“C is for…” Creative Messaging Through the Arts

If I ask what “C is for,” many of you reading this would probably respond by recalling the lyrics of Cookie Monster’s famous song. Throughout history, from the cave wall to the Facebook wall, art has forged connections by communicating specific ideas and emotions in a relatable, memorable way. The idea that art can be used not only to entertain, but also to communicate important messages, has been demonstrated effectively by educational children’s television shows. Numerous studies over the years have shown that children who watched Sesame Street programming outperformed their peers in English, math, and science, and had more positive attitudes toward school.

Just as Sesame Street uses the arts to effectively communicate messages to children, the arts are a valuable communications tool for businesses. In Americans for the Arts’ latest essay in The pARTnership Movement essay series, we explore how the arts can help businesses advance corporate objectives and convey strategic messages to customers, employees, shareholders, and others.

Colorado Educational Theatre Program’s college interns tackle the obesity crisis with the play, Health Team 4. Photo by Ricardo CasillasToday’s businesses are operating in an age where corporate trust and transparency is more crucial—and break-through messaging is harder to achieve–than ever before. Earlier this year, ABI research predicted that the average monthly data consumed per wireless subscriber will increase from 445 megabytes in 2014 to 2,289 megabytes by 2019. And, according to data solutions provider Return Path, marketing communications accounted for 70 percent of spam complaints in 2012. In order to be heard, businesses must not only communicate, but also entertain and engage.

Taking a page from the Sesame Street playbook, nonprofit health plan Kaiser Permanente uses the arts to convey to children the importance of living healthy lives. The company has a strategic mission to go beyond protecting the health of its members to bolster the health of entire communities in which it operates. To act on this mission, it partnered with Oregon Children’s Theatre to create performances that address obesity prevention and other health issues. As a result of this collaboration, Kaiser Permanente communicates important health messages in an engaging way, and the hope is that the students will share what they’ve learned with their families, ultimately strengthening their communities. In 2013, the Educational Theatre Program served over 50,000 school children and over 3,000 educators and community members in northwest Oregon and southwest Washington through touring productions, workshops, artists-in-residence and other interactive theatrical experiences.

Why are the arts so effective in communicating health messages? According to the University of Florida’s Center for Arts in Medicine, “Through culturally and personally relevant narratives, the arts engage people emotionally. The arts utilize cognitive and emotional structures to facilitate dialogue. The dramatic arts, in particular, can portray health related scenarios with realism and in ways that apply to everyday life.  Familiar scenarios and characters that elicit empathy spur audience members to consider their own realities and make new choices.”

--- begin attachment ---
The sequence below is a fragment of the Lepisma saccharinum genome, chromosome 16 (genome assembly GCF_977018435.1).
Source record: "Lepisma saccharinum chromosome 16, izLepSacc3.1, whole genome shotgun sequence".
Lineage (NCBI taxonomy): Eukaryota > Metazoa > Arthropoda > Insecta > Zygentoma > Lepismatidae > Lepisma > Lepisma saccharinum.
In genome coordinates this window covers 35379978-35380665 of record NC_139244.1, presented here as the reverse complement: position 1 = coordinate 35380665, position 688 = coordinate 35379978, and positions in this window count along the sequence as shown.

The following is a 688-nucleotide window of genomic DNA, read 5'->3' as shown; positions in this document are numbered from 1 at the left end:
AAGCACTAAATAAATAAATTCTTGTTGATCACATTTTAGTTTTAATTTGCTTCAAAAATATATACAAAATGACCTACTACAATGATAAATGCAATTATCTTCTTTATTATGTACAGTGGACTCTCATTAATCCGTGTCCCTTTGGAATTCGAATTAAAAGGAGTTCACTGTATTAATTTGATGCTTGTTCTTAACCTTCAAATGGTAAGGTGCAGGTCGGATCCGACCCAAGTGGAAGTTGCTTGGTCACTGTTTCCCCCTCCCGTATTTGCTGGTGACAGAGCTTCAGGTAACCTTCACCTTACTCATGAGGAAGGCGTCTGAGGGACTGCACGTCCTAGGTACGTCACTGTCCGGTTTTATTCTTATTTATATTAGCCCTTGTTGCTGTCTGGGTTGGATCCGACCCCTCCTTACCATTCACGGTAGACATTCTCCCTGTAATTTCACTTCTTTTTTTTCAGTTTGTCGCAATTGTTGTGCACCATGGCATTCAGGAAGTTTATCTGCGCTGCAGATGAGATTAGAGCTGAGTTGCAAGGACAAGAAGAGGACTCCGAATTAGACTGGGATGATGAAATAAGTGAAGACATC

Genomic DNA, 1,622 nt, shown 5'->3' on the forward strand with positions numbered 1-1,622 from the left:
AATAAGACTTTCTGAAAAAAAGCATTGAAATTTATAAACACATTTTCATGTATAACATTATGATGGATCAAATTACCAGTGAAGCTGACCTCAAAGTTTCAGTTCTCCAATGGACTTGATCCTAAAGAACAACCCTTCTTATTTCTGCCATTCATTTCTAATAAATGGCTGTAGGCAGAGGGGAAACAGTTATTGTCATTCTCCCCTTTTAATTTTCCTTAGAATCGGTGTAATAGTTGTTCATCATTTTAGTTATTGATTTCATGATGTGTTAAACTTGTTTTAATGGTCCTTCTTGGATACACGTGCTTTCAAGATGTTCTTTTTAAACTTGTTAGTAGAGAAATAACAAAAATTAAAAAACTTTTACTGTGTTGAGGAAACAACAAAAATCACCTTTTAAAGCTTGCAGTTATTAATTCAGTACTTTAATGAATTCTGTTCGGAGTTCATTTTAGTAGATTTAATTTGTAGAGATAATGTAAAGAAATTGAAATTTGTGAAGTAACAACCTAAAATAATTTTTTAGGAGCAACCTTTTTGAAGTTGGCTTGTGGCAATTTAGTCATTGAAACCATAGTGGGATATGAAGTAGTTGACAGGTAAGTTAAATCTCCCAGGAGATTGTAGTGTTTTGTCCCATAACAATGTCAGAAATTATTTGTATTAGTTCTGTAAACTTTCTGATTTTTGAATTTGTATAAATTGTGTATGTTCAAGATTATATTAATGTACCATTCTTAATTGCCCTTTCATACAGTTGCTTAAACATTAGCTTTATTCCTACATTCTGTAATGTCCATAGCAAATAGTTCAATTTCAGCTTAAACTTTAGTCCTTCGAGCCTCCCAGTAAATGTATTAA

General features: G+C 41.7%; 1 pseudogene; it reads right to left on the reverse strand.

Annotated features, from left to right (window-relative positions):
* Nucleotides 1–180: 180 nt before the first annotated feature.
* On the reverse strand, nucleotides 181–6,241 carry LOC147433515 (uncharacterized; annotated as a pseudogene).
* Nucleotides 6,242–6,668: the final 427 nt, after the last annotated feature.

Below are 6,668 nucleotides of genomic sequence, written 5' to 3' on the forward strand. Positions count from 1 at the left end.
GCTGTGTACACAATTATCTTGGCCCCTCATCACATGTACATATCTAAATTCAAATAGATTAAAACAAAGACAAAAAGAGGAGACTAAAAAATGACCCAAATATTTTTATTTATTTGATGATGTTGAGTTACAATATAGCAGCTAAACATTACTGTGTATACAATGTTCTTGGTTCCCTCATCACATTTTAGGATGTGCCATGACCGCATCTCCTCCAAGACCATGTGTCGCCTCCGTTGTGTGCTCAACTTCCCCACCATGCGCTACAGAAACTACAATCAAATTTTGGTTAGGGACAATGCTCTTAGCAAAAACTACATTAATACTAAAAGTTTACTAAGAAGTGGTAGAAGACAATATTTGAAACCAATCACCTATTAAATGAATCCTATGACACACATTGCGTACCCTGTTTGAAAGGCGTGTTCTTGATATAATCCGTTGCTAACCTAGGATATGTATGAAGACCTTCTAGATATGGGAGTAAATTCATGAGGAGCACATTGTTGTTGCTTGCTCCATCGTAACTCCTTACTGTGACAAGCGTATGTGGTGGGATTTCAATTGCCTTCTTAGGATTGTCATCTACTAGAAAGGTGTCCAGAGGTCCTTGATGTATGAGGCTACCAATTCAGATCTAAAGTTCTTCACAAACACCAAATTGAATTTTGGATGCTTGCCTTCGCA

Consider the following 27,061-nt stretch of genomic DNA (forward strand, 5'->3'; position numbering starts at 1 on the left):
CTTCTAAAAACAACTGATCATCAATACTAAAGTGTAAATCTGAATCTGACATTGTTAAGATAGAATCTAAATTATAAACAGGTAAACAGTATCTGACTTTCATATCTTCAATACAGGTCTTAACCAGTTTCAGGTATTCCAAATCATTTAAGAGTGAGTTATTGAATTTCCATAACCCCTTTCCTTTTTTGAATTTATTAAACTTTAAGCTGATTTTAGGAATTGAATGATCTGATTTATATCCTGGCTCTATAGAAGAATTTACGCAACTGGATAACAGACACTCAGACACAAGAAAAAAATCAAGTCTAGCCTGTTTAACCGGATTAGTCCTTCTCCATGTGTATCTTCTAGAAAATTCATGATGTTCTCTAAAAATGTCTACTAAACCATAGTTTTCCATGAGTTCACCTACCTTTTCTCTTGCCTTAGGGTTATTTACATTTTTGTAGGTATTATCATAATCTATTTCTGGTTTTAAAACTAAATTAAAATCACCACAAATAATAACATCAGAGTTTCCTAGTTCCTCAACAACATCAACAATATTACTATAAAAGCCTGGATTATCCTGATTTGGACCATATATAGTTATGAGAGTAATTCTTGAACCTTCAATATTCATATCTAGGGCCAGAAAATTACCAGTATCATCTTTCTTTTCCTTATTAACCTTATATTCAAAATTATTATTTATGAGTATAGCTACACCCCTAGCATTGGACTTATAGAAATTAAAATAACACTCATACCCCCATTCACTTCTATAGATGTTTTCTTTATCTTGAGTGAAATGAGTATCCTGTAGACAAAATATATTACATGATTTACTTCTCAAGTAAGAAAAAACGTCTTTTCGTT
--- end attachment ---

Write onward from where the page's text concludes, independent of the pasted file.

Bank of America chandelier photo from NortonEdwards.comRegardless of the industry, audience, or message, the arts are an effective tool not only for helping to convey messages, but also for inspiring action. On Earth Day this past April, as part of Bank of America’s Recycle Now initiative, Bank of America and New York City-based arts nonprofit chashama showcased chandeliers made of recyclables that were found in the trash cans around Bank of America’s office at One Bryant Park. Christopher Trujillo, a chashama artsist, used paper, plastic bottles, and food containers in his creation of the pieces to inspire Bank of America employees to recycle and reduce waste. At the six bank offices participating in the Recycle Now initiative, employees increased recycling rates an average of 14%.

As John Dewey says in Art as Experience, “Communication is not announcing things, even if they are said with the emphasis of great sonority. Communication is the process of creating participation.” Businesses seeking to connect with constituents in a way that truly resonates, turn to the arts. “[Art] enables us to share vividly and deeply in meanings…art breaks through the barriers that divide.”

To learn more about how businesses can partner with the arts to effectively advance corporate objectives and convey strategic messages, read our latest essay, and view other case studies on pARTnershipMovement.org. Also, check out the rest of The pARTnership Movement essay series to learn how businesses are recruiting and retaining talent, putting themselves in the spotlight, and fostering an innovative workforce by partnering with the arts.

How are businesses in your community partnering with artists and nonprofit organizations to advance objectives and convey strategic messages? We want to hear from you. Share your story with us via email at pARTnership@artsusa.org or on Twitter using #ArtsandBiz and tagging @Americans4Arts

The essay profiled in this blog is the fourth in a series of essays being published in conjunction with The pARTnership Movement. These case studies profile successful business-arts partnerships from across the nation and the benefits to those businesses by way of engaging employees, enhancing their brand, and building vibrant communities.